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Business trends

Send my ashes to the stars

Cosmic burial becoming viable option in Japan's aging society

A message from the family is read out before the launch of a rocket containing the ashes of a loved one.

TOKYO/CALIFORNIA -- Motoyuki Odachi's mother Sumiko was someone who loved to travel and toured all over Japan and Southeast Asia.

So when she passed away two years ago at 79, he wanted to take her on one final, magical journey.

Ginga Stage provided the perfect solution, and there is a clue in the company's name; "ginga" means "galaxy" in Japanese.

The funeral services provider serves as an agent in Japan for a U.S. company with a modern take on a burial at sea. 

"We wanted to respond to requests like 'I want to become a star after death' and 'I want to go into space,'" said company official Hirohisa Dekuchi. 

A burial at space involves loading a capsule containing the ashes of the deceased on board a rocket or satellite. Ginga Stage launched its first funeral rocket through the tie-up in 2014.

It would be difficult for Odachi to look after a grave for his mother due to his work schedule and a family situation. As a company executive, he frequently has to travel around Japan and overseas, and all his siblings have moved away from their hometown.

"If she rests in peace in space, we can pray for her whenever we want by looking at the sky," Odachi said.

Funeral attendees pray for a successful launch.

Due to a series of delays in 2016, there are almost 20 clients waiting for the service, according to Dekuchi. The company has two launches planned between autumn and winter 2017 and another 30 people have applied for the service for themselves.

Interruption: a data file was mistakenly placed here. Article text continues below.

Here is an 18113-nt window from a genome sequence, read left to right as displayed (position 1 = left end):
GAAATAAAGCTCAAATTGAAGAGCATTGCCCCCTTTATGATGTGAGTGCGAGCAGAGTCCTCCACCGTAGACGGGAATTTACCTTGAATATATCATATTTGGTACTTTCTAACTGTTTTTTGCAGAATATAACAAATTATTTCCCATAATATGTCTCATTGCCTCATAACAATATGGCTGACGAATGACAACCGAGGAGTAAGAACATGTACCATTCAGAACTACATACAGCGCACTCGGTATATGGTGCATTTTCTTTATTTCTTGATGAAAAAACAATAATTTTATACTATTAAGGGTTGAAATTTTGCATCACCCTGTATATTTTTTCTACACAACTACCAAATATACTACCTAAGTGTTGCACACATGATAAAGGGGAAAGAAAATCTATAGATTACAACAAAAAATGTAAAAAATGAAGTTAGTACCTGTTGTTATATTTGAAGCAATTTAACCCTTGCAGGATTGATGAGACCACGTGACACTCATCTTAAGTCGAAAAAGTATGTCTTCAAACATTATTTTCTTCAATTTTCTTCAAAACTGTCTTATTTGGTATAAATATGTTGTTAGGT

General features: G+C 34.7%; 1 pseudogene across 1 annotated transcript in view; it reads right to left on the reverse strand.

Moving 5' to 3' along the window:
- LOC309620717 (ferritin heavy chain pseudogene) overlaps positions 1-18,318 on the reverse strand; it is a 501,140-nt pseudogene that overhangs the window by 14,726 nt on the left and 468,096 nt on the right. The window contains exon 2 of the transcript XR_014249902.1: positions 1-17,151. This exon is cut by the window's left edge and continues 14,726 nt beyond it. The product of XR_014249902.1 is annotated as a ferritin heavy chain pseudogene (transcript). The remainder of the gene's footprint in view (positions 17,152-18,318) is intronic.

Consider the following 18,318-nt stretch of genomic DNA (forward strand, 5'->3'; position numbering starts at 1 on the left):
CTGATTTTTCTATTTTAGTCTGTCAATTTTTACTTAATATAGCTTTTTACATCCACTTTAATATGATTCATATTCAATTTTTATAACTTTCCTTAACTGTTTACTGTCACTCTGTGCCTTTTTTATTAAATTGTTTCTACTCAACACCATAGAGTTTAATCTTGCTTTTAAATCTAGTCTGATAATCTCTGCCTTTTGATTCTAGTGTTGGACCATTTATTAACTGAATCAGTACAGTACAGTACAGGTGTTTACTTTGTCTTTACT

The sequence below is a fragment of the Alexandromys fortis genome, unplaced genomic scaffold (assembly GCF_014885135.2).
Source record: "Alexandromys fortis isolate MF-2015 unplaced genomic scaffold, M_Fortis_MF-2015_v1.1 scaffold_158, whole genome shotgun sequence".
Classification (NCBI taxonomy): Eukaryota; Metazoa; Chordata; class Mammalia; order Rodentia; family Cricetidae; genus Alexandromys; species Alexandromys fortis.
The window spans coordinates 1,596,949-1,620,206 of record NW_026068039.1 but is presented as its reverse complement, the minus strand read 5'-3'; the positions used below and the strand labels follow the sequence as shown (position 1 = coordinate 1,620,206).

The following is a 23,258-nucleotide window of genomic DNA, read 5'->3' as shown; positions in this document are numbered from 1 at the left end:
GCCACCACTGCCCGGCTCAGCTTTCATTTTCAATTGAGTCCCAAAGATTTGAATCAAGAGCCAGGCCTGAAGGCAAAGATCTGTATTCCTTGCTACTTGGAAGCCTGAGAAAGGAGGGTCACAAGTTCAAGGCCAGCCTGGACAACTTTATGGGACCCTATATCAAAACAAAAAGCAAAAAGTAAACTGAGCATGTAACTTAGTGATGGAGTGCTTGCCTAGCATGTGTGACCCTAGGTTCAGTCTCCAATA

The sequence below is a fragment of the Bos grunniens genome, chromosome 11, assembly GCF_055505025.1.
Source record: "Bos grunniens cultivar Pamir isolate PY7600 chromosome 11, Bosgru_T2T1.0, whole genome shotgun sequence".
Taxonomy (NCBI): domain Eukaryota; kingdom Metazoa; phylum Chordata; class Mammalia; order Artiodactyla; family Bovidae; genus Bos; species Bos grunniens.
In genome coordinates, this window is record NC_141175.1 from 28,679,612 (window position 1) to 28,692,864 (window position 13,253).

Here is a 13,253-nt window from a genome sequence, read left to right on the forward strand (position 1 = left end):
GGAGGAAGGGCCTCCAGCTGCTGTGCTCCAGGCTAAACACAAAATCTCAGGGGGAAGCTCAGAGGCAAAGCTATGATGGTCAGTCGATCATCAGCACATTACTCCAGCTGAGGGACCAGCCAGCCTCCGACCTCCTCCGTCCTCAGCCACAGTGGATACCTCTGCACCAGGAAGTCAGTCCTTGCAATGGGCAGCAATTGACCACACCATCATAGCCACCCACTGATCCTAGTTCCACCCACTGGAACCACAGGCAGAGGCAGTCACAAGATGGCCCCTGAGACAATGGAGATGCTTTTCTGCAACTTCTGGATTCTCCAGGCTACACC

More choice

The number of people considering a space burial is gradually increasing.

Dekuchi said that more and more people are thinking about what they want to happen once they pass on as Japan's population ages, and the requests he receives are becoming more varied in nature.

Behind the rising profile of memorials like these lies the country's declining birthrate, as well as a lack of cemetery space.

"In the past, a person could move away from home safe in the knowledge that a sibling would continue to tend to a family grave," Dekuchi said.

Many elderly people have told him that they do not want burden their grandchildren with having to look after them even after they are gone.

It is also an expensive affair. The plot and gravestone often run to several million yen, or tens of thousands of dollars.

In comparison, the price of a space burial starts at 300,000 yen ($2,730).

Elysium Space is another U.S. company offering space burials.

Before his daughter Naoko sadly died in 2006, 79-year-old Kenji Kanbara received a text message from her asking him to send her ashes into space one day.

Having held on to her ashes all this time, he can finally realize her wish. "It is what she wanted me to," he said. 

Kanbara chose the company's shooting star memorial plan for Naoko. The capsule carrying her ashes will orbit the Earth before burning up like a shooting star upon re-entry to the atmosphere. The launch is scheduled for some time around the turn of the year.

Despite this being Elysium's first launch, nearly 100 people around the world have applied for the service. 

(Nikkei)

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